I stutter; can I still serve as a missionary?

“I stutter; can I still serve as a missionary?” Ensign, Apr. 1981, 25

I have always wanted to be a missionary, but I stutter. I am torn between desire and fear. What should I do?

Lindsay R. Curtis, M.D., former mission president Without in any way minimizing the problem, let me quote from Ether 12:27: “I give unto men weakness that they may be humble; and my grace is sufficient for all men that humble themselves before me; for if they humble themselves before me, and have faith in me, then will I make weak things become strong unto them.”

I know several individuals who have faced challenges similar to yours. President Douglas Snarr of the Alaska Anchorage Mission is one outstanding example of a man who triumphed over the same handicap.

I am likewise reminded of I. A. “Bert” Smoot, who, as a young man of missionary age, stuttered hopelessly. He was so fearful of going on a mission because of this handicap that he carried a cigar in his pocket (although he did not smoke) in case he should meet the bishop and be asked to serve. The inevitable happened, and young Bert produced the cigar, protesting, “But Bishop, I smoke.” Unabashed, the bishop replied, “You can quit, can’t you?” When he was set apart for his mission to England, he was promised that he would have no problem with stuttering if he were faithful to his calling.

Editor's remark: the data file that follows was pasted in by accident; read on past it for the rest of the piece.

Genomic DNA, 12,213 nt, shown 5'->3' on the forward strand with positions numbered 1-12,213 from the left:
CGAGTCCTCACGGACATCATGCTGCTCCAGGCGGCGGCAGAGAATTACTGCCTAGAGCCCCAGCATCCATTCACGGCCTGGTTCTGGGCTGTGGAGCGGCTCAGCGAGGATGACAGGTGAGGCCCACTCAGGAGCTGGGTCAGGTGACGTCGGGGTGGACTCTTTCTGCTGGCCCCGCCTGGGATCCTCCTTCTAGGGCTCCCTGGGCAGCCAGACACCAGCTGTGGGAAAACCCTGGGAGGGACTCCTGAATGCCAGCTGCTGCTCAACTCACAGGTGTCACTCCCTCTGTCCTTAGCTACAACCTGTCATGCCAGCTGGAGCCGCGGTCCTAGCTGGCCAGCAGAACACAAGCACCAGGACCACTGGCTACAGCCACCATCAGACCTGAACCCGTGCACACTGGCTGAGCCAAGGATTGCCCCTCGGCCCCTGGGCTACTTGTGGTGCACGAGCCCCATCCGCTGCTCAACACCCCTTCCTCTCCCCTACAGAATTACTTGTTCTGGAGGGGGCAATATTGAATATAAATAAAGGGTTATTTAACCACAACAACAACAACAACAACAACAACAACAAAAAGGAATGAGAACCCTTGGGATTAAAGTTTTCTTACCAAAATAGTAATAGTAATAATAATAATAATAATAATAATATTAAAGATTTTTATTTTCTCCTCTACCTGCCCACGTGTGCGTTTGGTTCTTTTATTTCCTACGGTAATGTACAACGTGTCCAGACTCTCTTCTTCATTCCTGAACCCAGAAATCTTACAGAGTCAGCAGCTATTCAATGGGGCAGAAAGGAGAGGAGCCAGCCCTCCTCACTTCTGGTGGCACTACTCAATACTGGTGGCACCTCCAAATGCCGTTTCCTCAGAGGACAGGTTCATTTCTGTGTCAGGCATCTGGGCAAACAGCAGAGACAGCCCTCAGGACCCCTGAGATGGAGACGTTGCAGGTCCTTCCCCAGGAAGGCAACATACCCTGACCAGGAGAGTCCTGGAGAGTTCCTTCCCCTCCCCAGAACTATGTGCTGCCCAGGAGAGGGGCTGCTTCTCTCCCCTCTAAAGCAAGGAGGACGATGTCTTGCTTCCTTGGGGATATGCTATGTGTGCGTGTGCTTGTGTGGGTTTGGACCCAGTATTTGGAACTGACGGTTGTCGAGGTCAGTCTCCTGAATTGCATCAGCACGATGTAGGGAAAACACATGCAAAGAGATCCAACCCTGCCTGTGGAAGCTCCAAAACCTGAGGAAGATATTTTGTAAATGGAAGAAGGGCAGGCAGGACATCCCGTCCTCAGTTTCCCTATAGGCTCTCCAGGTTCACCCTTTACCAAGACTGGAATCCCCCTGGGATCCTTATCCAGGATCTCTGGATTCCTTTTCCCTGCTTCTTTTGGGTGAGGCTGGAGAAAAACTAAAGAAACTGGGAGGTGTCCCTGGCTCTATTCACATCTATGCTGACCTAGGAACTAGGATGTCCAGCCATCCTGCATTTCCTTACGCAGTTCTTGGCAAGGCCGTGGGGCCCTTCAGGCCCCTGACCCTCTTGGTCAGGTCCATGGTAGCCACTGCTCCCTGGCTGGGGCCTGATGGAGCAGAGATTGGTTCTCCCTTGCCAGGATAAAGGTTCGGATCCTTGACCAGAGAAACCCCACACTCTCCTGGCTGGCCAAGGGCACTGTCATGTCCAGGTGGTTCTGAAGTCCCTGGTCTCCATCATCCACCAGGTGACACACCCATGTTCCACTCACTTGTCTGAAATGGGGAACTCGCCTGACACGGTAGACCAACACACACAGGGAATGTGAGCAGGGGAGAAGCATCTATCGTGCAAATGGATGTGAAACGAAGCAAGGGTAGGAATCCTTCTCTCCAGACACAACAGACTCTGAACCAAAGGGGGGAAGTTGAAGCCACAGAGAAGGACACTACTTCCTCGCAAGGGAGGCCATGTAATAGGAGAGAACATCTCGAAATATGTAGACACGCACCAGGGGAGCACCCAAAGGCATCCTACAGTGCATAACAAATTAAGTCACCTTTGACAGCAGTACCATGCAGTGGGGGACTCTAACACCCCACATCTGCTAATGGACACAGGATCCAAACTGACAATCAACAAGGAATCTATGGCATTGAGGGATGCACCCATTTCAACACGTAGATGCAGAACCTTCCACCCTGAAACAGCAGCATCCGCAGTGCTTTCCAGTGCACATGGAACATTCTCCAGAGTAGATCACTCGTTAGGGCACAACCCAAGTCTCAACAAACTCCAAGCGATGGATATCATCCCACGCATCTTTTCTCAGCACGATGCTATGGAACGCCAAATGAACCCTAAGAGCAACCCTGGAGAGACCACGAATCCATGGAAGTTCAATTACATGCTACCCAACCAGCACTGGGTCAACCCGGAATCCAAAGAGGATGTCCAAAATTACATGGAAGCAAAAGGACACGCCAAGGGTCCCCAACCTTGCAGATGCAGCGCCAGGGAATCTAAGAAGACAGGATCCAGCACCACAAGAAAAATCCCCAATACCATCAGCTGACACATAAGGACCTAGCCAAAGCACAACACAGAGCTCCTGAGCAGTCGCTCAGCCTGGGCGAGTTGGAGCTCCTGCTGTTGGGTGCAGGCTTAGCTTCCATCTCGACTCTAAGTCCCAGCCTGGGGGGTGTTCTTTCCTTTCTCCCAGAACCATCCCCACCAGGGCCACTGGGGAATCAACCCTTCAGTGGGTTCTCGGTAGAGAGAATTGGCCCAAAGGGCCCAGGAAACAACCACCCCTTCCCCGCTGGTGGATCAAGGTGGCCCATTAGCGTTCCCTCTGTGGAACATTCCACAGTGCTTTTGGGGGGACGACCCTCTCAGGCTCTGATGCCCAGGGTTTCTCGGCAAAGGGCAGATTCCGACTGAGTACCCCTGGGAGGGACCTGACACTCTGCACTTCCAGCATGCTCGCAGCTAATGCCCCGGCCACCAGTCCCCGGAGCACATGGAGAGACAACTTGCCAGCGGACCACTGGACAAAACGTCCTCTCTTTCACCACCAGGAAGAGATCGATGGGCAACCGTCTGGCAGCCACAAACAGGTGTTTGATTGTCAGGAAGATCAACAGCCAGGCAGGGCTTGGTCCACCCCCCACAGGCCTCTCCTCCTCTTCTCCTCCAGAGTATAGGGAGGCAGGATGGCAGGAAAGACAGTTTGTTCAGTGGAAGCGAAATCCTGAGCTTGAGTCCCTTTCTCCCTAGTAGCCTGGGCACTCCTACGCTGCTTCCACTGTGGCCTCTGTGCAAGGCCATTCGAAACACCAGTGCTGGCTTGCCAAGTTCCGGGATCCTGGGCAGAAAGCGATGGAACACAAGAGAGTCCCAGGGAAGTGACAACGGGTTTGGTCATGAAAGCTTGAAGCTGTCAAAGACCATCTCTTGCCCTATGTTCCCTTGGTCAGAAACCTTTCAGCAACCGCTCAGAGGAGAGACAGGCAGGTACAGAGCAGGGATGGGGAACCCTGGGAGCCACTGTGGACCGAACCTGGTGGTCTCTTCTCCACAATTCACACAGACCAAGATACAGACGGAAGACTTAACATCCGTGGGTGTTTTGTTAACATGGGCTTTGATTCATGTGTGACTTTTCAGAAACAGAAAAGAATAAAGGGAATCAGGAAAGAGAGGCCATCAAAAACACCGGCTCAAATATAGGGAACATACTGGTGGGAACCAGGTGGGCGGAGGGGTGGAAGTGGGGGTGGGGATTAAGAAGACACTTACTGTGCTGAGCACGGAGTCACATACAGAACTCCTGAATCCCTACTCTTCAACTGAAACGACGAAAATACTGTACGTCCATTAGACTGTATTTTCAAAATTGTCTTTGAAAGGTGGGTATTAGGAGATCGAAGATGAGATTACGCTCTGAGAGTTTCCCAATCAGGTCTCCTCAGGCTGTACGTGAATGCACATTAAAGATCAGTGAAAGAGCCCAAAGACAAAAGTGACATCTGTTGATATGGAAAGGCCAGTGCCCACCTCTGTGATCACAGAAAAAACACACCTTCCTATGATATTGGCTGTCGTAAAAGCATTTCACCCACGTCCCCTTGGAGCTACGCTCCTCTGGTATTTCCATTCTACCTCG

That wonderful promise was fulfilled. Elder Smoot was indeed an effective missionary, bringing many souls into the Church, including a future General Authority. He completed his life on earth just at the conclusion of three years as a mission president who was highly regarded as a most eloquent speaker.

As a mission president myself in California, I was reminded time and again of the Lord’s desire to bless his faithful servants. One young elder in our mission stuttered badly when he arrived in the field, but he was strengthened to become one of our most effective missionaries.

There are, of course, some conditions incompatible with the call of a missionary. But let the Lord and his appointed servants decide if you should go. I am reminded of the commendation given to Nephi because of his faith and obedience: “Therefore go, my son, and thou shalt be favored of the Lord, because thou hast not murmured” (1 Ne. 3:6).

Indeed, the Lord has need of willing hands and hearts, even though they might not be physically perfect. But remember that if we demonstrate the necessary faith and trust and obedience, he will provide the miracles.